You may think you don’t know Tomi Ungerer, a French illustrator/political cartoonist who grew up under Hitler, had considerable postwar success in the United States and then was blacklisted for years.

But if you know the work of the late Maurice Sendak, you’re not far from Ungerer territory. Their designs often overlapped, and their use of satire in children’s books had a similar flavor. Both men are interviewed in Brad Bernstein’s provocative new documentary, “Far Out Isn’t Far Enough: The Tomi Ungerer Story,” which calls Ungerer a “chronicler of the absurd.” (Sendak died in 2012.)

Ungerer, who was born in Strasbourg, France, lost his father when he was young, and during the Occupation he and his mother were forced to speak only German. The denial of their language and culture was traumatic for the boy, though he almost seems to embrace the challenge of the experience when he’s speaking to Bernstein.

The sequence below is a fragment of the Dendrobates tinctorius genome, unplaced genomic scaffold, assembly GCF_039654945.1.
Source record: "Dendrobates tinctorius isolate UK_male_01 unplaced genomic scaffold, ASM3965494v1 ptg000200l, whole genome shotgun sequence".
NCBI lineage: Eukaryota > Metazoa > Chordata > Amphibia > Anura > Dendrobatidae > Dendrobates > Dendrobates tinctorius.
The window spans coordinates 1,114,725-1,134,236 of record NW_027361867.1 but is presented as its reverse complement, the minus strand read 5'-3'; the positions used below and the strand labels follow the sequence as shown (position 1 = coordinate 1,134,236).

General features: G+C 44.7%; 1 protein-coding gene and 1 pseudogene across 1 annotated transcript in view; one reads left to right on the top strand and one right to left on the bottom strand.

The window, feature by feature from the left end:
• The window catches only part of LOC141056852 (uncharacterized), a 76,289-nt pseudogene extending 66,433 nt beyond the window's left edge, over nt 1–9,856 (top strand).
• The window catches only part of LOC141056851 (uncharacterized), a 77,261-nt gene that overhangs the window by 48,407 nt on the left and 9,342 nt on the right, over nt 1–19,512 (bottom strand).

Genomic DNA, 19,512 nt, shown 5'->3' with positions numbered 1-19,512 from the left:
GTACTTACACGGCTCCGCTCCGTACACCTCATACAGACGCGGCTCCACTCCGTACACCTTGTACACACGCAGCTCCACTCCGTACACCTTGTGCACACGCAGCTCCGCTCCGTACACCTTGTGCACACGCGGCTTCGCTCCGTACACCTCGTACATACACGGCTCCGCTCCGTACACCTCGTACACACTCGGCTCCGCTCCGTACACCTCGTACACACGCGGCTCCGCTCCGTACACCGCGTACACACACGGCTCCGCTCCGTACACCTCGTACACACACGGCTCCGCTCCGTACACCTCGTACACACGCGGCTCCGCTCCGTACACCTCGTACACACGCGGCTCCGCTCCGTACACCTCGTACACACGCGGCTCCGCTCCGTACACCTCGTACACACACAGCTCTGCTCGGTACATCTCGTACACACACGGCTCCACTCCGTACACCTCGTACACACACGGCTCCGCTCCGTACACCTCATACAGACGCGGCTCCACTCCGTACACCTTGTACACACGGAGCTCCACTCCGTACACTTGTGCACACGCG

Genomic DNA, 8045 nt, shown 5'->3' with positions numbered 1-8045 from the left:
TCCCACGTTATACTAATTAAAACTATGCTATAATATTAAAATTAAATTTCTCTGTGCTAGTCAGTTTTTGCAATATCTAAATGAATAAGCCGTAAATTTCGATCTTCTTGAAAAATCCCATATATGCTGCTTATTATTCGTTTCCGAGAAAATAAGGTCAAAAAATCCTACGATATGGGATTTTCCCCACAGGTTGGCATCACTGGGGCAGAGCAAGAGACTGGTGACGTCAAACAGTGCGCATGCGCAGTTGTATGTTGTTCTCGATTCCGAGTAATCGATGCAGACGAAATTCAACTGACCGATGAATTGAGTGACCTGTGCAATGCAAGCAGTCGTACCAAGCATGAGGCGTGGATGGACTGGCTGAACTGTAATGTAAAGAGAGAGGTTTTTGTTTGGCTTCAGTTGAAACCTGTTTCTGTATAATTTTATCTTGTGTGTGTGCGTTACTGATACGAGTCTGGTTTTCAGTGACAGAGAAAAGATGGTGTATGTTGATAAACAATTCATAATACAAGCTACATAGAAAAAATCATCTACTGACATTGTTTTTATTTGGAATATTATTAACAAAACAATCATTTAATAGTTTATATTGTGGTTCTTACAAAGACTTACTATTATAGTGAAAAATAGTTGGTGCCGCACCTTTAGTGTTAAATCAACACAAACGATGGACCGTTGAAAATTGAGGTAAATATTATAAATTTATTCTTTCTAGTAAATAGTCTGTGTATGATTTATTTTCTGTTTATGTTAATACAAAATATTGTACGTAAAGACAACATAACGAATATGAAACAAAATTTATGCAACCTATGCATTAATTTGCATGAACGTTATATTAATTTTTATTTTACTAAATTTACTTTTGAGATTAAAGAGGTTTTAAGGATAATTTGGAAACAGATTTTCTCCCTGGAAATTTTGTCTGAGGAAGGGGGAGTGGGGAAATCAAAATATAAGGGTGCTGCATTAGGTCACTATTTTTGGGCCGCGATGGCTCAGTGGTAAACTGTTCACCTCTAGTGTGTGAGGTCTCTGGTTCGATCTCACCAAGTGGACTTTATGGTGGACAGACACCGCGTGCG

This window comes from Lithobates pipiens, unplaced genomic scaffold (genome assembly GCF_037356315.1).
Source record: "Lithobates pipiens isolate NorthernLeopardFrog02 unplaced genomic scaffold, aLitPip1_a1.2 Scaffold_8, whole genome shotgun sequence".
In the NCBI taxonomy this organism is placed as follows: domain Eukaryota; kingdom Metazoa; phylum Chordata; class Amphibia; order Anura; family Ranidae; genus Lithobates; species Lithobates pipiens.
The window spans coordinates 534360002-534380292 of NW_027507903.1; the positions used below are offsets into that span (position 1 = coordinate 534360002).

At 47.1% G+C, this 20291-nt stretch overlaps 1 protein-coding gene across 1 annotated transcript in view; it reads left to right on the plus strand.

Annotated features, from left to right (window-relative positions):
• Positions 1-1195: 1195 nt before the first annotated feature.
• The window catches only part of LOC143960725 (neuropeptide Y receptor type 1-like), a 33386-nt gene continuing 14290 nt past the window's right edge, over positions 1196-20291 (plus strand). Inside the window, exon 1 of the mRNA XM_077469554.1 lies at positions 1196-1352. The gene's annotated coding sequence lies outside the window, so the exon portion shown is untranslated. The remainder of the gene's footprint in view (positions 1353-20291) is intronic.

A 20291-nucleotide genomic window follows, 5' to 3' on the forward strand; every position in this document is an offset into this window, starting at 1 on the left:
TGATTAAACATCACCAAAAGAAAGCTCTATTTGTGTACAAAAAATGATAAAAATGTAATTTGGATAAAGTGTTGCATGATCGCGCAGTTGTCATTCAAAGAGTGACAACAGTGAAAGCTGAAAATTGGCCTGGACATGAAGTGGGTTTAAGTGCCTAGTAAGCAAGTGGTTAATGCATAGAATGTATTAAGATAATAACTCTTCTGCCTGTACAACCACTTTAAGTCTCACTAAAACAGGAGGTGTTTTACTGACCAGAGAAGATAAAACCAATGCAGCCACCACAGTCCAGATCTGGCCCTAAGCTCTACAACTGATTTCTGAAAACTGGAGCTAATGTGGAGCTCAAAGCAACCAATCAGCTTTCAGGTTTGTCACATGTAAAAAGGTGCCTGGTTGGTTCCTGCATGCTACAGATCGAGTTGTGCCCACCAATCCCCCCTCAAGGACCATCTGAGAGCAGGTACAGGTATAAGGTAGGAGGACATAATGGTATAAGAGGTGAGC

Articulate and passionate, Ungerer also gets swept away when he’s talking about how prolific he became (more than 140 books), love at first sight (that’s how he met his wife), anti-war sentiments (he was appalled by Vietnam), and the macabre and sometimes childish eroticism that led to his banishment from libraries and bookstores.

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As the movie’s cheeky title suggests, “Far Out Isn’t Far Enough” means to provoke discussion. The images of book burnings recall “Fahrenheit 451,” and so does Ungerer’s attempt to compare American and German forms of fascism.

John Hartl: